Hey. Haven't been around since March. I've been hit pretty hard by a few key losses that made it difficult for me to write (here) regularly.
My dissertation advisor passed away unexpectedly earlier in the year. I wrote about how much he meant to me and to the discipline. I undersold his value.
Over the past few months we've lost two other giants in the field.
Richard Iton was a Professor of African American Studies at Northwestern University. He's best known for his two books Solidarity Blues, and In Search of the Black Fantastic. He received his PhD in Political Science from Hopkins actually (in the mid nineties). In Search is without a doubt the best book on black politics and black popular culture ever written. It is a masterpiece. My own book wouldn't be possible without his presence–he blurbed the back of it and I'm pretty sure he was one of the anonymous reviewers.
Nick Nelson was a Professor of Political Science at Ohio State University. I just realized Ohio State made his mid seventies work Electing Black Mayors available on pdf. It's invaluable in understanding not only the rise of black mayors in the seventies, but more recently in understanding Obama's rise. He was responsible for developing the African American Studies department at OSU as well as its community extension. He was the former President of the National Conference of Black Political Scientists as well as the National Council of Black Studies. Like Hanes he oversaw dozens of dissertations. And like Hanes he was gracious and humble to a fault–except when the subject was his beloved Ohio State football team.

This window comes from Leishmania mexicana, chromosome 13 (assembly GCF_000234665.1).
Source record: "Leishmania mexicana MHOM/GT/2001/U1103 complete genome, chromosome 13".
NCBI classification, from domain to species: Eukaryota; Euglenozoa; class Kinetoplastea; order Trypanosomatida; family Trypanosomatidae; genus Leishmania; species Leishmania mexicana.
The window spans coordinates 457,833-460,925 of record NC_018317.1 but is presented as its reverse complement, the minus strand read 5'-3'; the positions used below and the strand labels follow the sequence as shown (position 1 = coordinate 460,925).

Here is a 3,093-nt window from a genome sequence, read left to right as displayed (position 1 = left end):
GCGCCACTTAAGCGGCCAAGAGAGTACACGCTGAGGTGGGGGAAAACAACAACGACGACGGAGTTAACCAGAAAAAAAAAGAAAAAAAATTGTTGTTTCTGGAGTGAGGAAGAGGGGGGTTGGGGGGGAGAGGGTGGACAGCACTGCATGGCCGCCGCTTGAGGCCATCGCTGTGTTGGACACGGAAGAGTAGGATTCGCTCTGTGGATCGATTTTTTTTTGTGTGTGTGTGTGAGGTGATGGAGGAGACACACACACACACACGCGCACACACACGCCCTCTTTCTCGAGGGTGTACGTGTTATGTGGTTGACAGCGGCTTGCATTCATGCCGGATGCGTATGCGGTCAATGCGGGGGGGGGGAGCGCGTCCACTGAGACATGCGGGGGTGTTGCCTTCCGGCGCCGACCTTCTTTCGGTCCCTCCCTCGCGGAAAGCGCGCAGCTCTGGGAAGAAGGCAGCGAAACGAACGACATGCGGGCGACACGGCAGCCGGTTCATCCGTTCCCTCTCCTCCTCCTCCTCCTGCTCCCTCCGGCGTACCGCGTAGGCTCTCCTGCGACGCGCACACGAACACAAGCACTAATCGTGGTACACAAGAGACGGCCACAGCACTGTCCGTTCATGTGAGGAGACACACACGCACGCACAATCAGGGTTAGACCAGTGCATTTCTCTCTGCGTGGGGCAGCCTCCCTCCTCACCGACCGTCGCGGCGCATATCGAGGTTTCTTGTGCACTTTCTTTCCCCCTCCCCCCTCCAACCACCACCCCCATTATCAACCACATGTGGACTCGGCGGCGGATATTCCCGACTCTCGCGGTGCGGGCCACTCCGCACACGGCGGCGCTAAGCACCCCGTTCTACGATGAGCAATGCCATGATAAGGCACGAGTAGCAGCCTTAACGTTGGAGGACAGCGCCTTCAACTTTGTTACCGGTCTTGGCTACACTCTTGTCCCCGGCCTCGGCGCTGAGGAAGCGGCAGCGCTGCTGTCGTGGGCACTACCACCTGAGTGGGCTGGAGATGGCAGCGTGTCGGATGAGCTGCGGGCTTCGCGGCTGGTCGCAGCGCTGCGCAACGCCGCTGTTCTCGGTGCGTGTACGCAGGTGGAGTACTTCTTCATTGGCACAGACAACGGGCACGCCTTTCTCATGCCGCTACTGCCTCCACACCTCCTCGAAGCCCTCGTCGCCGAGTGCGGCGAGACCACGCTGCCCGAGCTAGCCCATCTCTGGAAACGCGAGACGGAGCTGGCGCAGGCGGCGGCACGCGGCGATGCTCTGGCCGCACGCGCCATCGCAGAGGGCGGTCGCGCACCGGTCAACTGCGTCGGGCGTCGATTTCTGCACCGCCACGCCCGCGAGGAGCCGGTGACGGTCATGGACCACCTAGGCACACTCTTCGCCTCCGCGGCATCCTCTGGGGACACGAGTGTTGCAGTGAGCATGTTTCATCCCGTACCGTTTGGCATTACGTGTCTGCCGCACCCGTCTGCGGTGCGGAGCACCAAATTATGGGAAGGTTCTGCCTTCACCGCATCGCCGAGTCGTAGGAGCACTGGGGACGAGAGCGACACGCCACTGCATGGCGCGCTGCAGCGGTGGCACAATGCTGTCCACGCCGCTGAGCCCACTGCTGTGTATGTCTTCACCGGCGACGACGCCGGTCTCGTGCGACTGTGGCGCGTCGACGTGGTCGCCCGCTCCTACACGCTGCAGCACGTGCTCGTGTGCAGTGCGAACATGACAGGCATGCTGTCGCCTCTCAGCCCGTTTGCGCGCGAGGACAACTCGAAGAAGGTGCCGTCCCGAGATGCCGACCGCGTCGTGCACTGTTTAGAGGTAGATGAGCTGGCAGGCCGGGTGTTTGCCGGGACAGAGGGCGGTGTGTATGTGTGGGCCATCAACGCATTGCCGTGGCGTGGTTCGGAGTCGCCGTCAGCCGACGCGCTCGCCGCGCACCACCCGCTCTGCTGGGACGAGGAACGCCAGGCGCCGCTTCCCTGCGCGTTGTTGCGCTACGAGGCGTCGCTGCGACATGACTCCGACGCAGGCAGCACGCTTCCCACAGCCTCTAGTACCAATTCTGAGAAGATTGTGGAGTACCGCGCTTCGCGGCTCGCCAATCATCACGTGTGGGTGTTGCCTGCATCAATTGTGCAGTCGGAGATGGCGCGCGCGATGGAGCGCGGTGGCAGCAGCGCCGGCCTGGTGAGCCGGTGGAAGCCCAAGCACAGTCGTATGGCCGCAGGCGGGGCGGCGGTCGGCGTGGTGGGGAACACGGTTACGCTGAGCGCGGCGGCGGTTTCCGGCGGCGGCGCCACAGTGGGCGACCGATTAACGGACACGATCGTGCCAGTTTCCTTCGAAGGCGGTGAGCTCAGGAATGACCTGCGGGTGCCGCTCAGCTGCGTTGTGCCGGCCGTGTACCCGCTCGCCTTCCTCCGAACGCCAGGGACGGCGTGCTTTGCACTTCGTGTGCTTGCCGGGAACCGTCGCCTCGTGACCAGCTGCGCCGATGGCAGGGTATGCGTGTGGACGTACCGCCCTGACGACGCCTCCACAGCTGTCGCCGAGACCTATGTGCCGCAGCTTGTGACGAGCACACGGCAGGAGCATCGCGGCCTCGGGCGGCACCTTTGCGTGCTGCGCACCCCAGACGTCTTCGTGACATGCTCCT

Nelson was retired, while Iton was at the height of his powers. But both will be missed.
Finally, Detroit went under emergency financial management and is looking bankruptcy dead in the face. The emergency financial manager has gone so far as to consider selling the Detroit Institute of Arts assets to take care of creditors. This as corporate profits in the city have grown significantly. If we think of something like workfare as the neoliberal policy of forcing women unable to become entrepreneurial enough to either become entrepreneurial or die, then Public Act 72 is the neoliberal policy of forcing cities to do so. And of course the cities and institutions placed under EFM in the state of michigan are majority black.
These three losses, combined with the fact that I'm spending a lot of time "talking" about these issues on facebook, made it pretty much impossible for me to write consistently here along with my other responsibilities.
So I've had to pick my battles.
I've devoted most of my serious writing time to two projects. I've been working on a Race Matters like book (tentative title: Nobody's Coming) charting the neoliberalization of black politics. I made rough rough rough chapters available here. But I've finally finished a draft of it that I've sent off to the press. The book publishing industry is in the midst of transforming itself. Into what, we don't quite know yet. What I'd like to do is create a work that fully takes advantage of this transformation.
And I've been working on a book examining the post-Boundaries of Blackness politics of HIV/AIDS. I'm going to kick research on that project into high gear this summer with the hopes of having that book done next year.
Going forward, I expect to spend more time writing here, although it probably won't ever be "regularly regular".